Cheat-Seeking Missles

Friday, August 18, 2006

The Great Tritium Non-Scare

So they found some tritium in water samples under the San Onofre nuclear power plant in the very pretty beach town of San Clemente.


San Clemente officials shut down a water well because "we owe it to our residents" reports a breathless LA Times, which goes on to report:
Tritium, an isotope of hydrogen that can cause not only cancer but also miscarriages and birth defects, is increasingly stoking fears in communities near nuclear plants across the country.
Yeah, stoked by irresponsible reporting.

Let's see ... we have to amble our way through 15 paragraphs until we get to the tritium concentrations, past tales of sea lions and endangered sea turtles caught in San Onofre's intakes and the "fact" that "nearby residents also have grown wary of the plant as a potential terrorist target that stores highly radioactive spent nuclear fuel." Prove it, Bubba. Where's your data?

Oh, and that tritium? Samples of groundwater contained 50,000 to 330,000 picocuries (pCi) per liter. Picocuries, you ask? My friend Neil fills us in:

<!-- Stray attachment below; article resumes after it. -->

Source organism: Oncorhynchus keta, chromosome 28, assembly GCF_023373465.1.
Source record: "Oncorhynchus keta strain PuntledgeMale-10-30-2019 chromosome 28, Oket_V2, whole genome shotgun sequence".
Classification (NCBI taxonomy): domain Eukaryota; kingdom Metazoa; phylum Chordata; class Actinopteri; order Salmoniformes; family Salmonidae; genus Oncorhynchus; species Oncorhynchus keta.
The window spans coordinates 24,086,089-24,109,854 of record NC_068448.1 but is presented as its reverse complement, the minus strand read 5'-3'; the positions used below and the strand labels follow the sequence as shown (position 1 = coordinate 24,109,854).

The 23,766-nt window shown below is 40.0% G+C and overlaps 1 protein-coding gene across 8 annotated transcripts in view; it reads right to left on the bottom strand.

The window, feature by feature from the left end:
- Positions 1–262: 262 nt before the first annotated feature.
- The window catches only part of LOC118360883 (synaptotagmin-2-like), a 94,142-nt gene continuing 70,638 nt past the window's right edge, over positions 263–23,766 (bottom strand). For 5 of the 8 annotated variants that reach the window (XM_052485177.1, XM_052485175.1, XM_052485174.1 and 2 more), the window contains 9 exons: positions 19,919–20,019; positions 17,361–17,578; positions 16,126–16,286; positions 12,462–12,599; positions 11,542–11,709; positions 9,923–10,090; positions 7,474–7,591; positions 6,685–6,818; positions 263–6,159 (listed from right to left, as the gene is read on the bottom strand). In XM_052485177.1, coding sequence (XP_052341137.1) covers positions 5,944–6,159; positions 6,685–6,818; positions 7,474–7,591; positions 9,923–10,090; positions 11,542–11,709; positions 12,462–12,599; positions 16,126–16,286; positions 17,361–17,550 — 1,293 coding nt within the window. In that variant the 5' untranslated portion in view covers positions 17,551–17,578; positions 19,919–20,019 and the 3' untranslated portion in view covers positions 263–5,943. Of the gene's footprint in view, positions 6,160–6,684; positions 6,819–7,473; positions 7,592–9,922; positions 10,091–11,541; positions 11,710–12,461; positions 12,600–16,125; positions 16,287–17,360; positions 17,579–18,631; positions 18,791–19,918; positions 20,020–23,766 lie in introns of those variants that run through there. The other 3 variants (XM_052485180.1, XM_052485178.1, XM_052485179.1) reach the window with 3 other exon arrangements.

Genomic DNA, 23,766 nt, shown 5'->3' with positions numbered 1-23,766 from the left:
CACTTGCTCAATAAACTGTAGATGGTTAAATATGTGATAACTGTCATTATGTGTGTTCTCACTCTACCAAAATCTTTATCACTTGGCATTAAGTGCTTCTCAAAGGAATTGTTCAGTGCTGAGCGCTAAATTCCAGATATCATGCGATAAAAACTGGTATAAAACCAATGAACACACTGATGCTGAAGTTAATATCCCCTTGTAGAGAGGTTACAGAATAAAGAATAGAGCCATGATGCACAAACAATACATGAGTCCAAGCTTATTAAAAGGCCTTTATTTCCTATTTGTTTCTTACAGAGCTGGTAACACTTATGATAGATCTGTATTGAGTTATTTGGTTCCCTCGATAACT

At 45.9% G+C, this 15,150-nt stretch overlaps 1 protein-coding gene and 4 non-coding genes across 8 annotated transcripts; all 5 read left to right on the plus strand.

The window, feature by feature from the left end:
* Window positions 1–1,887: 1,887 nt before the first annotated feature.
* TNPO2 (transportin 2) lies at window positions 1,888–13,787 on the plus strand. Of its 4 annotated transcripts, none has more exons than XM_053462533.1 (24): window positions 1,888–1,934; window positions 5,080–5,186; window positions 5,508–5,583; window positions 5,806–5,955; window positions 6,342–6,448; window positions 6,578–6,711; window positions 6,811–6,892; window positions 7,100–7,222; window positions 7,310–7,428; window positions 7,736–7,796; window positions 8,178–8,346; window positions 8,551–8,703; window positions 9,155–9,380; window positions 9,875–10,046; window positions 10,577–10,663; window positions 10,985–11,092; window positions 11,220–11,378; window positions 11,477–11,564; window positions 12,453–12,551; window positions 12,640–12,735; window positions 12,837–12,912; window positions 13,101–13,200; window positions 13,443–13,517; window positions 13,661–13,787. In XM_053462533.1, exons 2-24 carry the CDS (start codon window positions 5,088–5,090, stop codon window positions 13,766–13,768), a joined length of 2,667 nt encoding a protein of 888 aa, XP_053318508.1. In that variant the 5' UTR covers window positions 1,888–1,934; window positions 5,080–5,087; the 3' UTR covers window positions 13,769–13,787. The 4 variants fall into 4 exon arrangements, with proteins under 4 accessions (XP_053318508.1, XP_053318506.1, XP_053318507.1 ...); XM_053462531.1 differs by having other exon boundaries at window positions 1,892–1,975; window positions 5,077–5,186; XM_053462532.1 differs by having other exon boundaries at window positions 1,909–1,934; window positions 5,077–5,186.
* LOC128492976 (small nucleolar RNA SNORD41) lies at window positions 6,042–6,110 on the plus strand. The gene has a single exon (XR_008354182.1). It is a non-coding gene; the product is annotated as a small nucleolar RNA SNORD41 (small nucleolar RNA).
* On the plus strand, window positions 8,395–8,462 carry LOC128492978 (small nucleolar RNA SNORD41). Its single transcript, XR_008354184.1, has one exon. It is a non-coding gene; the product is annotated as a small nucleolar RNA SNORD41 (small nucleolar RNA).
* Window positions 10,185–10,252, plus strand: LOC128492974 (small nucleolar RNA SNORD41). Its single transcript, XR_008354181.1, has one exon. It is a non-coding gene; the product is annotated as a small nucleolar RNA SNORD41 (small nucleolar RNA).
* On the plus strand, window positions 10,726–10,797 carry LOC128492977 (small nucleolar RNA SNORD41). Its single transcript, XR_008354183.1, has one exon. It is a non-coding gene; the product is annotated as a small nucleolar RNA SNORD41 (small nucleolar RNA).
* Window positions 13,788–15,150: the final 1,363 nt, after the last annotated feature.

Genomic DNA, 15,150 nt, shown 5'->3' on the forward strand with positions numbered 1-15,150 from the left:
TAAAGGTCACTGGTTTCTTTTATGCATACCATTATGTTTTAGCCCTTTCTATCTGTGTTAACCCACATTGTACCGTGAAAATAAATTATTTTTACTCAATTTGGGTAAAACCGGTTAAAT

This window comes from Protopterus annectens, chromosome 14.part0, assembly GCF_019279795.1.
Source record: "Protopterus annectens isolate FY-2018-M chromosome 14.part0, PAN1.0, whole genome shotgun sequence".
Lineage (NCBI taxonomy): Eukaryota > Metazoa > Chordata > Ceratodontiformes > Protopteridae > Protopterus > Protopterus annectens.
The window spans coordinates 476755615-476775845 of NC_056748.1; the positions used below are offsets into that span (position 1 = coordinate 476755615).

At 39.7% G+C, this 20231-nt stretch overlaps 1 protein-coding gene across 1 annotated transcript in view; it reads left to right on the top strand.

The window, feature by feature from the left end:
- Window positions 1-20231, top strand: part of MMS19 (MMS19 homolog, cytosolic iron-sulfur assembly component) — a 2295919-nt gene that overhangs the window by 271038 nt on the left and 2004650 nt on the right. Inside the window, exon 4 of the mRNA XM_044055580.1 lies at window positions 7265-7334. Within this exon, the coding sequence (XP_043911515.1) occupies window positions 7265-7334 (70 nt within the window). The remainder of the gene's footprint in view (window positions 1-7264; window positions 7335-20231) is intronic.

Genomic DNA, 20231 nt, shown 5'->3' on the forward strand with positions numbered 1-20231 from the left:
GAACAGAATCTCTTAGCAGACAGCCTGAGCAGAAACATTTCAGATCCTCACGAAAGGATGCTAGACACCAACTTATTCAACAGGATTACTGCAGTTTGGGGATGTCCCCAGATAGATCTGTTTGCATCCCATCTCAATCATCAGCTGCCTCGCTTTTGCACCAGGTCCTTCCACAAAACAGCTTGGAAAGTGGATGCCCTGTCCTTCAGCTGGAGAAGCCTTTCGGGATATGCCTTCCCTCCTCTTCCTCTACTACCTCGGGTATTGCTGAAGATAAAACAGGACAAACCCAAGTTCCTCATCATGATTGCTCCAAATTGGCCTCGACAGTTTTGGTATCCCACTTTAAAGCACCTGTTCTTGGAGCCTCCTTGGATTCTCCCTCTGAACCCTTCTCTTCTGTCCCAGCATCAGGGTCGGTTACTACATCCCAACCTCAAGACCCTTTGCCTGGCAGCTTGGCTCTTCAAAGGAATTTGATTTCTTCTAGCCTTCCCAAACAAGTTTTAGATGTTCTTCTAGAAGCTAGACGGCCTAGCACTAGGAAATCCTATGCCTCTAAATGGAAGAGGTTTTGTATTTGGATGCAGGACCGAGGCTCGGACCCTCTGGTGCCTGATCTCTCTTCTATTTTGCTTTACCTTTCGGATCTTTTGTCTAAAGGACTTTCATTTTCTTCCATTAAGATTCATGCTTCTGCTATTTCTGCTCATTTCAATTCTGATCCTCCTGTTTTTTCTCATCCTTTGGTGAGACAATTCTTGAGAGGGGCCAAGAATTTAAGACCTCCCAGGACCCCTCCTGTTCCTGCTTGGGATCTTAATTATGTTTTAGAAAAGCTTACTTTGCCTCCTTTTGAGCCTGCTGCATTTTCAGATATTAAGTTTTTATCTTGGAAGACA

Millicurie: 0.001 Ci - one thousandth of a Curie
Microcurie: 0.000001 Ci
Nanocurie: 0.000000001 Ci
Picocurie: 0.000000000001 Ci
So 330,000 picocuries ain't a whole lot of curies. Curie-ous, isn't it? Neil goes on:
Just because more energetic ionizing radiation can cause [miscarriages and birth defects], it does not follow that the exceedingly low beta energy from tritium can do the same. Tritium as tritiated water by itself does not come in natural or manmade concentrations high enough to cause the general public to achieve the cancers and birth defects, even if they drank the stuff.
OK, we get it, but it's kind of dry, Neil, even with that "drink the stuff" line. Can you give us something a bit more real-life for those of us who have never been certified by the NRC to handle radioactive materials?

Being of exceptional (and decidedly weird) good humor, Neil provides:
Brazil nuts (Bertholletia excelsa) contain Radium-226 (a radioactive material that is 10,000 times more hazardous) at concentrations up to 7,000 picocuries/kilogram. Put on an equal-hazard scale, the liter of tritiated water would have to contain 70,000,000 picocuries to be as hazardous as the same weight of Brazil nuts.

During the holiday season, I used to keep a sack of Brazil nuts on my gamma spectral analyzer. When people noticed the rapid accumulation of gamma "counts" on the computer screen, they would ask what was in the sample. I would open up the shielded door, pick out some nuts, and eat them. Sometimes people went into conniptions of cognitive dissonance.
Heh. Good stuff. Too bad more people read the LATimes than C-SM.

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